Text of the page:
ii) Old age The Website states some people may blame their shoulder problems on old age even though their other shoulder, which doesn’t have any problems is just as old. This is a rhetorical question. This section is not misleading or exploiting the public.

iii) Other Conditions Dr Byfield states in the Report at paragraph 1)iii) page 15 that the sections on plexus, brachial plexus, brachial plexus injury and results of brachial plexus injury as “reasonably informative” and not misleading or exploitative, then criticises connecting these to “unrelated conditions” at paragraph 1 iv page 16. This section should be taken in the context of the title “Shoulder Arm and Hand”, their neurological pathways which eventually summate in the brain and their relationship to the vertebral subluxation complex , therfore this section is not misleading

The Report states there is no evidence to support the fact that cervical spine damage can cause low back pain. If research has not proved something, this does not mean it does not happen [appendix 11]. However, this particular example of the lack of relationship between the cervical spine and low back is odd considering Dr Byfield in his book gives an example of how manipulation of the cervical spine can affect the lumbar pelvic musculature on page 206. The Report also criticises the Website for not reporting information published in 2001 on shoulder pain. This information had not been published at the time of the complaint against Dr Jensen in December 2000. Dr Jensen may wish to update the Website to include 2001 published articles in his references.

v The Chiropractic Approach
This is the first example of the Report misinterpreting or taking the Website out of context. “The chiropractic approach to a person’s health problem is very different from the medical approach. Rather than treat the condition a patient has, the chiropractor concentrates on the health of the patient”. Anyone who reads the newspapers will be aware that GPs have not been getting a good press in recent years [appendix 19] and have a major problem with complaints [appendix 18] a principal reason for this is the time GPs get to spend with their patients due to lack of funding.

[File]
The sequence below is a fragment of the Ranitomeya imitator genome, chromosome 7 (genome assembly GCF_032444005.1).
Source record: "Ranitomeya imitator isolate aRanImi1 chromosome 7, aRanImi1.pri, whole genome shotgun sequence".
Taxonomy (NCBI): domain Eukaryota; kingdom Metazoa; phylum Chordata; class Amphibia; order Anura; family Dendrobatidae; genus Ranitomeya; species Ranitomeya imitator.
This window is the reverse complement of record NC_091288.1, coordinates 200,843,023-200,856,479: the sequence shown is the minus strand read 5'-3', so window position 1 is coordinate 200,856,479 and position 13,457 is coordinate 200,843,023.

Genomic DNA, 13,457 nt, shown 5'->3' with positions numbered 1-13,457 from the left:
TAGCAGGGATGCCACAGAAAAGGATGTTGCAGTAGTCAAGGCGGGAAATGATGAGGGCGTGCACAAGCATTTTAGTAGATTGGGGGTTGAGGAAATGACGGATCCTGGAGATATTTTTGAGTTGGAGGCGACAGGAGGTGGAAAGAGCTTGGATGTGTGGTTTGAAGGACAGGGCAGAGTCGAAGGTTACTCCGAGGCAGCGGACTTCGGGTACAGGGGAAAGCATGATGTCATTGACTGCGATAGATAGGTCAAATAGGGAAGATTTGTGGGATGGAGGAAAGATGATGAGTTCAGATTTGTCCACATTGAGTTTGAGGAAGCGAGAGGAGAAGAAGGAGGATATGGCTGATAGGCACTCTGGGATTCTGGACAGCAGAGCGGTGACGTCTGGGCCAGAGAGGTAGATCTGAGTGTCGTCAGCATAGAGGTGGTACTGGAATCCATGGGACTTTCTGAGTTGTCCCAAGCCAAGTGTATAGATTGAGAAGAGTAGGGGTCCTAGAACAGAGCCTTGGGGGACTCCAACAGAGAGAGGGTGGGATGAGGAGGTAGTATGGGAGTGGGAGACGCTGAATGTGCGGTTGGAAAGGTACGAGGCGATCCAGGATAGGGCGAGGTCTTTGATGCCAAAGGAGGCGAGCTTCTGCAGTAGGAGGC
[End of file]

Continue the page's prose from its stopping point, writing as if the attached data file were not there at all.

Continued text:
The Government White Paper, The Health Plan 2000, recognises the need for 2,000 new GPs. To achieve the Government targets for the NHS the BMA estimate they in fact need 10,000 more GPs [appendix 20]. The fact is GPs do not have time to deal with the broader issues affecting the health of their patients. They have approximately five minutes per patient. In my view Dr Byfield has clearly misinterpreted the above statement as “medicine as a whole is not interested in the health of their patients”. To my mind, Dr Jensen’s comments are not misleading, inaccurate or exploitative.

vi) Vertebral Subluxation
The Report states “chiropractic is not devoted entirely to correcting vertebral subluxations.” The word “entirely” has been added. What is stated in the Website is “chiropractic is devoted to correcting abnormal spinal structural conditions called vertebral subluxations or spinal nerve stress which cause abnormal spine and joint motion and nervous system stress”. This is very much in line with the description Dr Byfield gave in his book “spinal fixation, subluxation, dysarthrosis or biomechanical dysfunction, that we locate in almost all our patients. Call it what you will, what it represents is a perceived reduction in relative segmental motion" (page 27)

The Report refers to the statement “uncorrected vertebral subluxations can cause many health conditions and prevent or interfere with the normal healing process”, and describes this as being misleading. The Website actually states “subluxations can cause or contribute to many health conditions”. “Can” and “contribute” are the operative words here. By leaving out “contribute” the Report has the effect of implying that the Website is suggesting a definite cause and effect from the subluxation which, in my opinion, it is not.

I see no reason why chiropractors should not speculate on the effects of the vertebral subluxation complex on general health. Numerous examples of the effects of somatic (muscles) or visceral (organs) sensations on visceral function mediated and regulated by the autonomic nervous system can be cited [appendix 21]. The medical profession is also looking at the connection [appendix 21a] unfortunately in many instances the neurophysiologic mechanisms are poorly understood. Nevertheless, according to Meridel Gaterman, therapeutic intervention that alters somatic or visceral function may have effects in body systems apparently remote from the site of the applied therapy. A growing body of evidence suggests that there exists a close correlation between somatic functions and visceral functions.